At lunch, the guys ask Young-gon if the story was true about him two-timing those girls—In-ha was hot, and thus now they regard him with admiration. Young-gon lies that he dated both girls, and basks in the attention.
But a classmate gets a text from Eun-taek alerting him to a new post on their school’s message board. It’s a picture of Young-gon at a computer (which Eun-taek took), accompanied by a whole slew of slanderous posts he wrote, blind item-style—not naming names, but obvious to anybody who knows who’s involved. For instance, he flames one sunbae (sitting right in front of him) for preying on young girls, and mocks Sang-chul for always mooching free meals and being an embarrassment to his parents.
Young-gon tries to insist it wasn’t him, but Sang-chul informs the others about the stalker accusations, and the guys turn against him. Young-gon(‘s past self) keeps digging his grave deeper with every slanderous post, which they read: He’d called them freeloading beggars who jump whenever Jung treats them to meals. “Honestly, guys like this should be rounded up and cleaned out,” one post sneers.
Young-gon runs out in mortification, fuming at Seol, assuming she put these new posts up. When In-ha texts him about his encounter with Seol last night, he guesses that Jung put her up to this, threatening to sue her, Jung, Seol, and punkass In-ho. In-ha texts back scoffing that he has no grounds, listing all of his crimes, which include stalking, blackmail, defamation, assault—with incriminating photos to boot. This time Young-gon’s face is clearly visible, sending him into a panic, babbling, “Don’t show it! My face!”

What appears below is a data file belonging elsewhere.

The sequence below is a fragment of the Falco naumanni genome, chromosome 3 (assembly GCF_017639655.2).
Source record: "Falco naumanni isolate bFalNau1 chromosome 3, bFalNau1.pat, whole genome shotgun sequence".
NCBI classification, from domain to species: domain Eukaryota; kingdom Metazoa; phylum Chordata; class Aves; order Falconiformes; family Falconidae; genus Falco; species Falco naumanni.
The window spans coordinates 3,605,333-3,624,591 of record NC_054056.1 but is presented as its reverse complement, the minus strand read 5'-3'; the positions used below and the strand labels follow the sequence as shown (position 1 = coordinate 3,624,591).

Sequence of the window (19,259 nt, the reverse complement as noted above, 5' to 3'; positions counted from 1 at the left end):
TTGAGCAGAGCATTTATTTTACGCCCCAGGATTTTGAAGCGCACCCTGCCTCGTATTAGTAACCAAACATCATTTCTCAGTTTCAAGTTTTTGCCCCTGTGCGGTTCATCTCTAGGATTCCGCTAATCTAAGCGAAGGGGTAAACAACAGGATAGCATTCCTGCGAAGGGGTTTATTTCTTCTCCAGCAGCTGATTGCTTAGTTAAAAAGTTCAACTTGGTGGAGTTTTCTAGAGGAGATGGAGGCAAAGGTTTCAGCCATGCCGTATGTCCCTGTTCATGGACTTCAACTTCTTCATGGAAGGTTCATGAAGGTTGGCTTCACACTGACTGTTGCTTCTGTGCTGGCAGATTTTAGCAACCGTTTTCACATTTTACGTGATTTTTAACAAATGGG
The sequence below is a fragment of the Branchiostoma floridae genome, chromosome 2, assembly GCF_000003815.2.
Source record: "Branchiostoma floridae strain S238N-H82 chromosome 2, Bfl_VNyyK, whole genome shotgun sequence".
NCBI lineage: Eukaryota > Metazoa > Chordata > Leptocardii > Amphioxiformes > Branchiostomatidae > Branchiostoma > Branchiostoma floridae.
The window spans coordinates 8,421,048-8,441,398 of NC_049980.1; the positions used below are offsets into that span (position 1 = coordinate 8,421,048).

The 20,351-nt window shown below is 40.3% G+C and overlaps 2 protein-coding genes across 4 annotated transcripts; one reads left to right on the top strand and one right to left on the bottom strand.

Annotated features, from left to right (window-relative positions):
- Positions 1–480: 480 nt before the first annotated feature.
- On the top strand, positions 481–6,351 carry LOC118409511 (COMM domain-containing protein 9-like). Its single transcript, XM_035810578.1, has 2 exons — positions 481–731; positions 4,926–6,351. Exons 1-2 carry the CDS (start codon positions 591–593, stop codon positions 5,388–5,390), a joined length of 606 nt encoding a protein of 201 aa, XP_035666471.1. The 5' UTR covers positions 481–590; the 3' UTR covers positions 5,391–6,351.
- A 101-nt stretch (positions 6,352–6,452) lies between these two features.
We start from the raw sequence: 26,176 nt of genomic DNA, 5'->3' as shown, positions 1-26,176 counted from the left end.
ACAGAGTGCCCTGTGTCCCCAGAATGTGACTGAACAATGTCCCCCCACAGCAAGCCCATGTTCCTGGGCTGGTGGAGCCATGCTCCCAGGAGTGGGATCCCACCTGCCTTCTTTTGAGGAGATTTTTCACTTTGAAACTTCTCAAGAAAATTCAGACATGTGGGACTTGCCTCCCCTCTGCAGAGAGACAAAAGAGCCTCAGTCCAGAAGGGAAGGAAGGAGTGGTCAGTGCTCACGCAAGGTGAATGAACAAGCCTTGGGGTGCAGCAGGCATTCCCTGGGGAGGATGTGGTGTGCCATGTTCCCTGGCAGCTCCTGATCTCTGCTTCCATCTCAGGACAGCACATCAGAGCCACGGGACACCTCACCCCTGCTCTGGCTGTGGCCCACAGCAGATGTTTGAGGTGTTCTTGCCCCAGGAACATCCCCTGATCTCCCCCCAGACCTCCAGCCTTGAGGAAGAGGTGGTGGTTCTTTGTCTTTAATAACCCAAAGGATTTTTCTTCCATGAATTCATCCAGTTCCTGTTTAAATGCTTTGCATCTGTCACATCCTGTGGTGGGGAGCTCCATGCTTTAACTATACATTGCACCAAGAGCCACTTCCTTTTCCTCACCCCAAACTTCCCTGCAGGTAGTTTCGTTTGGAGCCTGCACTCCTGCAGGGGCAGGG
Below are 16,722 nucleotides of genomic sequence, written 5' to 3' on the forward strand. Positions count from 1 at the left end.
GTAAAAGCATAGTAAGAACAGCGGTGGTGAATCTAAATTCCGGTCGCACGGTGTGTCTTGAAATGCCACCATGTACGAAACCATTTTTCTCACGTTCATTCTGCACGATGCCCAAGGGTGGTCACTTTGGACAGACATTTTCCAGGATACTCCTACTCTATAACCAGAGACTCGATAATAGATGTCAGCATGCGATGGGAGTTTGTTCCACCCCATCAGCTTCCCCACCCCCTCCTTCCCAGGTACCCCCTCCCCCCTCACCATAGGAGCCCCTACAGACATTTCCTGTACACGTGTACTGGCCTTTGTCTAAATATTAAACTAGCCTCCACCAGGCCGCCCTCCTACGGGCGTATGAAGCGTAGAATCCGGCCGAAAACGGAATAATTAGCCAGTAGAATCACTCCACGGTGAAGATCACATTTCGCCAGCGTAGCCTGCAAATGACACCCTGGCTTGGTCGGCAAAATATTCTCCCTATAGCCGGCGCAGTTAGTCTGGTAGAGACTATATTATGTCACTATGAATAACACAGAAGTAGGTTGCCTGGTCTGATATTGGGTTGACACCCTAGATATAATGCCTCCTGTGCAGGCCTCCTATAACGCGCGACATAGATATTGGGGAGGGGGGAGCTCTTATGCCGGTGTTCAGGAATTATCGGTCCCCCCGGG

Then as In-ha’s next text comes in, he finally makes the connection, reading the words in Jung’s voice: “You have a lot to say for someone who can’t even see through pretense.” That triggers a memory of Young-gon himself accusing everyone of being unable to see through Jung’s pretense.
Young-gon calls Jung, who tells him to check himself if he doesn’t want that video uploaded of him threatening Seol last night. Young-gon screams futilely, crying in rage.
In-ha goes on a shopping spree with the rewards of her labor, and Jung texts that he won’t be asking any more from her.
Seol wonders who uploaded the latest posts—and Eun-taek bursts out nervously that he did it. Seol doesn’t think it’s a good idea to tell Jung about Young-gon, and Eun-taek stammers that m-maybe, a-actually, J-jung already helped out. He reveals that he’d been keeping Jung informed and shown him the evidence they’d been gathering, and that Jung was the one who told him to write the new posts. He hadn’t said anything because it seemed like Jung was waiting for Seol to confide in him.
Seol is stunned, and Bora chides her for not saying anything to her boyfriend.
She leaves with her head swirling with doubts, recalling everybody’s warnings against Jung, and those instances when he’d manipulated people to do his bidding. She also recalls In-ha telling her to leave if she can’t handle Jung. She starts running.